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Westminster Cathedral Organ


AJJ
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Having just listened to the recent Robert Quinney recordings from Westminster Cathedral on the Signum label (Brahms, Wagner & Dupre) it would be interesting to know whether the sound of the organ as found here is as good as it is in the building without the advantage of seemingly quite close and high up microphone placement etc. To me these CDs are sonically (including of course the playing) quite splendid - lively pedal reeds, masses of orchestral colour, lush foundations, fairly 'up front' chorus voicing and a quite steely brilliance to the upperwork. In fact the Great Mixture seems to come on with a real punch - the whole thing being quite unlike any other Willis III of that era that I have come across. I have not heard the organ 'live' since I was a teenager and mainly since then only as a backing to the choir but would be interested to know what those who know the organ well and may have heard these CDs might think.

 

http://signumrecords.com/catalogue/sigcd089/089Booklet.pdf

 

AJJ

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Guest paul@trinitymusic.karoo.co.uk
Having just listened to the recent Robert Quinney recordings from Westminster Cathedral on the Signum label (Brahms, Wagner & Dupre) it would be interesting to know whether the sound of the organ as found here is as good as it is in the building without the advantage of seemingly quite close and high up microphone placement etc. To me these CDs are sonically (including of course the playing) quite splendid - lively pedal reeds, masses of orchestral colour, lush foundations, fairly 'up front' chorus voicing and a quite steely brilliance to the upperwork. In fact the Great Mixture seems to come on with a real punch - the whole thing being quite unlike any other Willis III of that era that I have come across. I have not heard the organ 'live' since I was a teenager and mainly since then only as a backing to the choir but would be interested to know what those who know the organ well and may have heard these CDs might think.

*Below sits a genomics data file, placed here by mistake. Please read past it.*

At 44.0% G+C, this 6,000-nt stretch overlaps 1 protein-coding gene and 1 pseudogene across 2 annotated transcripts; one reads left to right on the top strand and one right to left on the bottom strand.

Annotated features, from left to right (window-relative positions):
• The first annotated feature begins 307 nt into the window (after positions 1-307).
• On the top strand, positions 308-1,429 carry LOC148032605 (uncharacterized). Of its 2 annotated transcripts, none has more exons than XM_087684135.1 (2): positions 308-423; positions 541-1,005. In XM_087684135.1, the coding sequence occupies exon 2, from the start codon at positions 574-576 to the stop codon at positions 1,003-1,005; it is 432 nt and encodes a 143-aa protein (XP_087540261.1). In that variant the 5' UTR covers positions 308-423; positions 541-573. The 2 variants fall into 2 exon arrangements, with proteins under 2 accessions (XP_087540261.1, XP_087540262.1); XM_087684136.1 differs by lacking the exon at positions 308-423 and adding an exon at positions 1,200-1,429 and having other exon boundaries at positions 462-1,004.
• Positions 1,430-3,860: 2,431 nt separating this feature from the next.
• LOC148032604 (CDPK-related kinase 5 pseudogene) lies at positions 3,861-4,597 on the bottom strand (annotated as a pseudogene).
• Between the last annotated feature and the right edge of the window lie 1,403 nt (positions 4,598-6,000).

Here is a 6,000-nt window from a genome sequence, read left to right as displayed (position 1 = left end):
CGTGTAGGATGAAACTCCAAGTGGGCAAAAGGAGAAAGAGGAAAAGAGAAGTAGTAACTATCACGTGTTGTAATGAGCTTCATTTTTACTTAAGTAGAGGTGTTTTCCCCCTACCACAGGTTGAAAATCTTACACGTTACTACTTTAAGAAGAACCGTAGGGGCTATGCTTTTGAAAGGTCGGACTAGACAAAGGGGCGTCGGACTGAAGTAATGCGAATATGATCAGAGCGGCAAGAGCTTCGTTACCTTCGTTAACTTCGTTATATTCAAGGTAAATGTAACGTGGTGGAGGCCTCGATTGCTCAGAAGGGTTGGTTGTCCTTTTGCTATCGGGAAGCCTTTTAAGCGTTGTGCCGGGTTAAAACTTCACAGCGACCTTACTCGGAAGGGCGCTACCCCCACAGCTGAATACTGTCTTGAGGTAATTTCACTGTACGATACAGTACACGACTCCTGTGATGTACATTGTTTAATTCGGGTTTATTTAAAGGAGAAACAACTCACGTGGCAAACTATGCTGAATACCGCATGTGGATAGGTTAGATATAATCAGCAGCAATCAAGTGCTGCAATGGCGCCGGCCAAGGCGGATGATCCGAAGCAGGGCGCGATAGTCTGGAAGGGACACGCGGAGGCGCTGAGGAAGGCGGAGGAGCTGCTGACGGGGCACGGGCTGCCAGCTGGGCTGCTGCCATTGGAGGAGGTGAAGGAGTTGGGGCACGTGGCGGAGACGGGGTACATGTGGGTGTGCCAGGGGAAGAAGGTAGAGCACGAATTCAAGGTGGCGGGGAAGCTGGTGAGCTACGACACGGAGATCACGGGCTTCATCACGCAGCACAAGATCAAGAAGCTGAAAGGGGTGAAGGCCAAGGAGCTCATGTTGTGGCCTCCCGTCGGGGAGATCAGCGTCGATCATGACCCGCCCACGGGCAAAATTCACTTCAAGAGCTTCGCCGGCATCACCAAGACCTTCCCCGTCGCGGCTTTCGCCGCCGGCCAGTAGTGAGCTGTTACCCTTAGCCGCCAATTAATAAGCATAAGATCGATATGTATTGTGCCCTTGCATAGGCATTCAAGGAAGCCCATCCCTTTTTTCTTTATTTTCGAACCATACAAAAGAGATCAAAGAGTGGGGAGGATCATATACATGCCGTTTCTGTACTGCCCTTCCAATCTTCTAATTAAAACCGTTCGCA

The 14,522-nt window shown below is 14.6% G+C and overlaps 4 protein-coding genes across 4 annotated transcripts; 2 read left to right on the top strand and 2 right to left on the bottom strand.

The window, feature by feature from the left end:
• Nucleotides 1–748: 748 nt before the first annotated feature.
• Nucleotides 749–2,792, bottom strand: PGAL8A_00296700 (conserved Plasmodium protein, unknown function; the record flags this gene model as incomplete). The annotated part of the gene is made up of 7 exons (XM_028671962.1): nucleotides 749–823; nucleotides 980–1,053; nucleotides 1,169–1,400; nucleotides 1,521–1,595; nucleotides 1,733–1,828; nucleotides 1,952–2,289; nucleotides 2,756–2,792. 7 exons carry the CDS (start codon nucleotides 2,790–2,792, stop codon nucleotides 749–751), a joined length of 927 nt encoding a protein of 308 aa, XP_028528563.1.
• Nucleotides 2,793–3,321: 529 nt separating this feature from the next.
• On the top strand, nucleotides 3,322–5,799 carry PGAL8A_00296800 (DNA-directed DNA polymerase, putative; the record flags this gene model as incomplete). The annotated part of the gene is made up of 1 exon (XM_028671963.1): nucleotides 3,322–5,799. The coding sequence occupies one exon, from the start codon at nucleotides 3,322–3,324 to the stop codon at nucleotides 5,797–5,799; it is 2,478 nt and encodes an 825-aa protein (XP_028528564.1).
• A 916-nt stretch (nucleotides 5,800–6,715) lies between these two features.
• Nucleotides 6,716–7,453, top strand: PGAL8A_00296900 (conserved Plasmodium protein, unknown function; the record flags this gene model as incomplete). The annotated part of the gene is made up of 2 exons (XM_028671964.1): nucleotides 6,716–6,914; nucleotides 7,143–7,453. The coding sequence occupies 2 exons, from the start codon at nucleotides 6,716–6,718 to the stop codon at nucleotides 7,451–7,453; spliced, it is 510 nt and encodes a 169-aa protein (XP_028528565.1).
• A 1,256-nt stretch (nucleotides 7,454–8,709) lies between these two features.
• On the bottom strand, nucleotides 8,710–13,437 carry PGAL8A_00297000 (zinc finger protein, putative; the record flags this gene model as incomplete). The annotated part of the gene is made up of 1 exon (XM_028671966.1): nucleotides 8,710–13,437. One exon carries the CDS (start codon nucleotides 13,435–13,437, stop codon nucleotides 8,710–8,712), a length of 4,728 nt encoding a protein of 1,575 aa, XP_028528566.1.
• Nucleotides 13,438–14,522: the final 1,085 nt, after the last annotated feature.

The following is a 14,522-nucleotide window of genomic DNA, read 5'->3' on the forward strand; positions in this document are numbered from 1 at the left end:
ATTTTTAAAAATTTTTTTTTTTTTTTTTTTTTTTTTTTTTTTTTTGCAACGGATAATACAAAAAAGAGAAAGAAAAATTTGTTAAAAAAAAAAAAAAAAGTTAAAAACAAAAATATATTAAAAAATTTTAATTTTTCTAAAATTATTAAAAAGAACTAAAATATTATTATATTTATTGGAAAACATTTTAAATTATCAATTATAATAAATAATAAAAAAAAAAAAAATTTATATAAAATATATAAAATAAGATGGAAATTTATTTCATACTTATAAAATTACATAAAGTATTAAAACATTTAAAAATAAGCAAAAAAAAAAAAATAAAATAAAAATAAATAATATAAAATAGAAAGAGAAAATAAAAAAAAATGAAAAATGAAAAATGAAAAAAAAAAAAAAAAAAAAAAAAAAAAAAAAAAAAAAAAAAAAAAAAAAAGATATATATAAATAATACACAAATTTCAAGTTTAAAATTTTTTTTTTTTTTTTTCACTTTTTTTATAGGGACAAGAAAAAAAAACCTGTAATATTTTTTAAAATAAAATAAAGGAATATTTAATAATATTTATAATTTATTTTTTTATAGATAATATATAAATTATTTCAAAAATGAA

http://signumrecords.com/catalogue/sigcd089/089Booklet.pdf

 

AJJ

 

 

I suppose I should not reply, not yet having hear Robert Quinney's CD, but I can at least confirm that the Westminster Cathedral Great Mixture does sound like no other! Your description of 'steely brilliance' is both apt and accurate. Indeed, at the west-end console the Great Mixture ('Grand Chorus') comes on as quite a shock to the player; not surprising considering it is sited very close to the console. Near to, it has so much physical impact that (to keep my composure) I find I have to prepare myself before bringing it on. Sorry if this comment sounds like something from Pseuds' Corner (or maybe 'Luvvies') in Private Eye - but it's true!

 

I know the Schulze Great Mixtures at Doncaster, Armley and Tyne Dock (as now at Ellesmere College) and the Willis 3 Mixtures at Liverpool Anglican Cathedral and still believe this W.C. stop is in a class of its own. If it were not for the magnificent result which it gives in a vast building, I would say 'good job' because it's not exactly a musical sound as heard by the player.